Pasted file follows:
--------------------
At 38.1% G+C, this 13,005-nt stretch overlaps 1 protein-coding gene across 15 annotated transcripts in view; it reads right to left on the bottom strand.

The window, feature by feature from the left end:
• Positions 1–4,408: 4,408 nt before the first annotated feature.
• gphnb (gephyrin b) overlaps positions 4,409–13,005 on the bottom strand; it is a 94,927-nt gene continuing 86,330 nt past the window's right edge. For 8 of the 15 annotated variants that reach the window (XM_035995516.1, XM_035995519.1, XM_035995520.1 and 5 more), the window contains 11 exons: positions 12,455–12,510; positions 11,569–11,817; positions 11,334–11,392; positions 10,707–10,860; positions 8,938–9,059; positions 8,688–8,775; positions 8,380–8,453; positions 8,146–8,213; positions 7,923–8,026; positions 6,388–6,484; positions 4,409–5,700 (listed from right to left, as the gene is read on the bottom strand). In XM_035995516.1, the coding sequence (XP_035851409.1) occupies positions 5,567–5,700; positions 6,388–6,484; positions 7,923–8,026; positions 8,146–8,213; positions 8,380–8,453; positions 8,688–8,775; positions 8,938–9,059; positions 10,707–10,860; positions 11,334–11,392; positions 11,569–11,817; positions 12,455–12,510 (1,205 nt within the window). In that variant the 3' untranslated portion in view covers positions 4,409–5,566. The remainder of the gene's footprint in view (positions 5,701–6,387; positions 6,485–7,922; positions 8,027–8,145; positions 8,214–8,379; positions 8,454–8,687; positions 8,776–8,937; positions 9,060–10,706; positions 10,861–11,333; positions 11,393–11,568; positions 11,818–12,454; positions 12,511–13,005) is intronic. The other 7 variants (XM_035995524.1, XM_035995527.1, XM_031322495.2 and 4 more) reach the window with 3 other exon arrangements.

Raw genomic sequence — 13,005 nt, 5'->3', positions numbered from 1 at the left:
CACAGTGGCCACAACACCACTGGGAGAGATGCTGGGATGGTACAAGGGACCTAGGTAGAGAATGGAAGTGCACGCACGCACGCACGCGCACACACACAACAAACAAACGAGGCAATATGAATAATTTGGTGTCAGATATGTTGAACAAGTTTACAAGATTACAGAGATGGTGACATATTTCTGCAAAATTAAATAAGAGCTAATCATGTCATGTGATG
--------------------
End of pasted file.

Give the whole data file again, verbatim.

At 38.1% G+C, this 13,005-nt stretch overlaps 1 protein-coding gene across 15 annotated transcripts in view; it reads right to left on the bottom strand.

The window, feature by feature from the left end:
• Positions 1–4,408: 4,408 nt before the first annotated feature.
• gphnb (gephyrin b) overlaps positions 4,409–13,005 on the bottom strand; it is a 94,927-nt gene continuing 86,330 nt past the window's right edge. For 8 of the 15 annotated variants that reach the window (XM_035995516.1, XM_035995519.1, XM_035995520.1 and 5 more), the window contains 11 exons: positions 12,455–12,510; positions 11,569–11,817; positions 11,334–11,392; positions 10,707–10,860; positions 8,938–9,059; positions 8,688–8,775; positions 8,380–8,453; positions 8,146–8,213; positions 7,923–8,026; positions 6,388–6,484; positions 4,409–5,700 (listed from right to left, as the gene is read on the bottom strand). In XM_035995516.1, the coding sequence (XP_035851409.1) occupies positions 5,567–5,700; positions 6,388–6,484; positions 7,923–8,026; positions 8,146–8,213; positions 8,380–8,453; positions 8,688–8,775; positions 8,938–9,059; positions 10,707–10,860; positions 11,334–11,392; positions 11,569–11,817; positions 12,455–12,510 (1,205 nt within the window). In that variant the 3' untranslated portion in view covers positions 4,409–5,566. The remainder of the gene's footprint in view (positions 5,701–6,387; positions 6,485–7,922; positions 8,027–8,145; positions 8,214–8,379; positions 8,454–8,687; positions 8,776–8,937; positions 9,060–10,706; positions 10,861–11,333; positions 11,393–11,568; positions 11,818–12,454; positions 12,511–13,005) is intronic. The other 7 variants (XM_035995524.1, XM_035995527.1, XM_031322495.2 and 4 more) reach the window with 3 other exon arrangements.

Raw genomic sequence — 13,005 nt, 5'->3', positions numbered from 1 at the left:
CACAGTGGCCACAACACCACTGGGAGAGATGCTGGGATGGTACAAGGGACCTAGGTAGAGAATGGAAGTGCACGCACGCACGCACGCGCACACACACAACAAACAAACGAGGCAATATGAATAATTTGGTGTCAGATATGTTGAACAAGTTTACAAGATTACAGAGATGGTGACATATTTCTGCAAAATTAAATAAGAGCTAATCATGTCATGTGATG